God in the Face of Tragedy

"Within a century, the Bible will be extinct."  -  Voltaire (1694-1778)

Fortunately, these words by French philosopher and writer Voltaire have been proven false.  He never lived to see the day when the Bible goes out of print.  It is still one of the most widely sold books in the world.  But I do wonder, what if Voltaire were alive today? What if he turned on his television last week and watched in horror (as we all did) about the shooting at the movie theatre in Aurora, Colorado?  Would this action have bolstered his unbelief, or challenged it?  On July 20th, James Holmes walked into a theatre during a late night showing and began shooting innocent people.  As a blogger and a Christian, I find the urge to write about this event too strong to overcome.  I need to say something.  But I am not going to state only the obvious - that this act was evil and malevolent.  It was.  The fact that Holmes may be mentally unstable does not change the fact that the action was pre-meditated and horrible. We are still faced with the reality of evil, even if the vehicle of that evil was mentally unbalanced and confused.  Nor will I speak about gun control, or lack thereof.  Guns are already here and prevalent in America, we must deal with them.  Instead, I want to talk about something else.

The media covered the facts surrounding the shooting fairly well.  They named the city and movie theatre, they interviewed the witnesses, and they posted a picture of the man accused of this terrible act.  But something seemed to be missing.  As I began to delve a little further into the details of this tragic event, I was amazed by something.  Watch closely to some of the language being used by the victims.  They talk about God and prayer.  They mention faith and hope.  Now mind you, these were the people trapped in the very theatre where Holmes began shooting - they were not armchair quarterbacks, discussing this crime from a safe vantage point after-the-fact (like yours truly).  In short, when it was time to run, these people chose to run to God.  This is remarkable.  

I read a blog posting from a mother who had attended the movie premier that night in Colorado.  In her post she quotes the Bible frequently, upholds the character of Jesus, and maintains that God is still good and merciful.  Good and merciful.  This woman had bullets whizzing by her head 24 hours previous to writing those words.  Friends, I can understand being grateful to be alive, but the mere fact that so many of these people spoke out through prayer and faith was nothing short of amazing.  Where is God when evil occurs?  Apparently, right in our midst, alongside the people experiencing the pain.  

For a short while after the events of September 11th, 2001, I think our nation pulled together in prayer and supplication to God.  In light of events like this, man is left in awe of some people's utter disregard for human life.  Atheism has nothing to say about this.  People run to God.  Not because He is a crutch or some other venue for weakness, but  because when we are afraid (and I mean truly afraid), most of us recognize that greater meaning exists.  Humanity is not just the culmination of evil and chaos.  Instead, we fight past the chaos and search for meaning - that is our way.  The events in Colorado were no different.  That more of this type of thing doesn't happen on a regular basis, I am truly grateful.  That it happens at all, is more than just troubling.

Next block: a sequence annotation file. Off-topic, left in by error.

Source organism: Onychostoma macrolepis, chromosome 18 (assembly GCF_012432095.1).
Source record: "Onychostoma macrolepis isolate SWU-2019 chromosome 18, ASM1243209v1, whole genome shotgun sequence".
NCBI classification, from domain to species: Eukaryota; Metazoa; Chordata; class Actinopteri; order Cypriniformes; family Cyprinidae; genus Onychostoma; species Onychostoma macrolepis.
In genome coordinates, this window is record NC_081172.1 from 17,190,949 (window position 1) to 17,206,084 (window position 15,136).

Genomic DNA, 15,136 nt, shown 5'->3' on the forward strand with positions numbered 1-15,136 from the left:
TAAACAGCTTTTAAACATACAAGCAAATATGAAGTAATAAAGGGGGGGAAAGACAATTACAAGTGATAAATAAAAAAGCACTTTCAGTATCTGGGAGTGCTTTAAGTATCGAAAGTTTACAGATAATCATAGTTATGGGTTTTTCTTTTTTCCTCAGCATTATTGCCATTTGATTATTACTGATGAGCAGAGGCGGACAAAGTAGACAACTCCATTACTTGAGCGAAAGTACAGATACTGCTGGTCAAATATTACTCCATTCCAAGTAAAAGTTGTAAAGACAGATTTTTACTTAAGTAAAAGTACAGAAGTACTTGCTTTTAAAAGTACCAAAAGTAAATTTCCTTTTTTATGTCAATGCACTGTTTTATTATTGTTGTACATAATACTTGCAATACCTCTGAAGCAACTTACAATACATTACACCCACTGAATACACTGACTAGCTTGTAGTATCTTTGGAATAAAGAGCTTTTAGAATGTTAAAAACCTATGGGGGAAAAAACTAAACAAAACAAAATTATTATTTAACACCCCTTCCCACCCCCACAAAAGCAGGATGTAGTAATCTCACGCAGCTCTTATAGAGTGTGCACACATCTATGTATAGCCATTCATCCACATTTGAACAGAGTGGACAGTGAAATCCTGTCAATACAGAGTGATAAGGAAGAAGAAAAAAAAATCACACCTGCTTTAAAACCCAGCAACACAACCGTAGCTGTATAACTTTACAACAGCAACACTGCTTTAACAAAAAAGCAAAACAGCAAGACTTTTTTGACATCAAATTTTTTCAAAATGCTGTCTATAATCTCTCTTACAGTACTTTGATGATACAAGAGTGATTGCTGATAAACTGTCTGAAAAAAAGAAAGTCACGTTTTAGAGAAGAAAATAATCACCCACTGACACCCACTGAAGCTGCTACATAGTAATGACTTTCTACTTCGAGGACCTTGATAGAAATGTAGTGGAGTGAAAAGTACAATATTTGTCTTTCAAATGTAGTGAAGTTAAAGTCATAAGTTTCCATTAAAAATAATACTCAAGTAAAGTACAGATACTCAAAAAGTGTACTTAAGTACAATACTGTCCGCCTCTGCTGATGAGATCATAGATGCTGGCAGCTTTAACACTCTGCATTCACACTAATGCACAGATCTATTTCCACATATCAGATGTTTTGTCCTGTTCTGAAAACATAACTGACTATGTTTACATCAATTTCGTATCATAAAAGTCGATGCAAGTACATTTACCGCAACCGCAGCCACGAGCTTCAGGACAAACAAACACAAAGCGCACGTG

Christianity has an answer for suffering and evil.  When sin entered into our world, life would never be the same.  The Fall of Man and the Garden of Eden have affected the very fabric of our lives, even thousands of years later.  Many people (even other Christians) believe that these stories where metaphors used in the Old Testament to describe what happens when human beings tell God to mind His own business.  But I wonder just how literal those ancient events may have been.  We suffer because we live in a broken world, surrounded by imperfect people.  But as I have said before in other posts, this answer can seem rather academic sometimes.  This is why I find it much more interesting that many of the people in the theatre that night didn't even bother to make arguments or excuses for God - they simply ran to Him.  They prayed to Him.  And they were grateful for His comfort.  I think there is a lesson here, and I am ready to listen.  

I will add one more thing.  As most of us know, the film being shown that night was The Dark Knight Rises, a gritty, realistic adaptation of the comic-book character Batman.  Director Christopher Nolan is well-known for his portrayal of this character.  The last two Batman films (and from what I hear this one is no different) are cloaked in violence, and they depict the fictional Gotham City as shrouded in fear and moral decay.  I'm not picking on the Batman franchise, or even on Warner Brothers.  But shooting suspect James Holmes has stated to the press that he thought of himself as "The Joker."  What are we teaching our children with these movies?  Should it bother me that a good majority of successful box-office films are violence-filled and rated R?  Does it bother you?  Should it bother us more?

I am grateful that God is good, and He is real.  If I were in the theatre that night with my family, would I still think so?  I can only conjecture and say that I hope so.  I am glad that many of the people who were actually there thought so as well. 


  1. Very well spoken. I agree.

  2. Great thoughts! Thanks for sharing.


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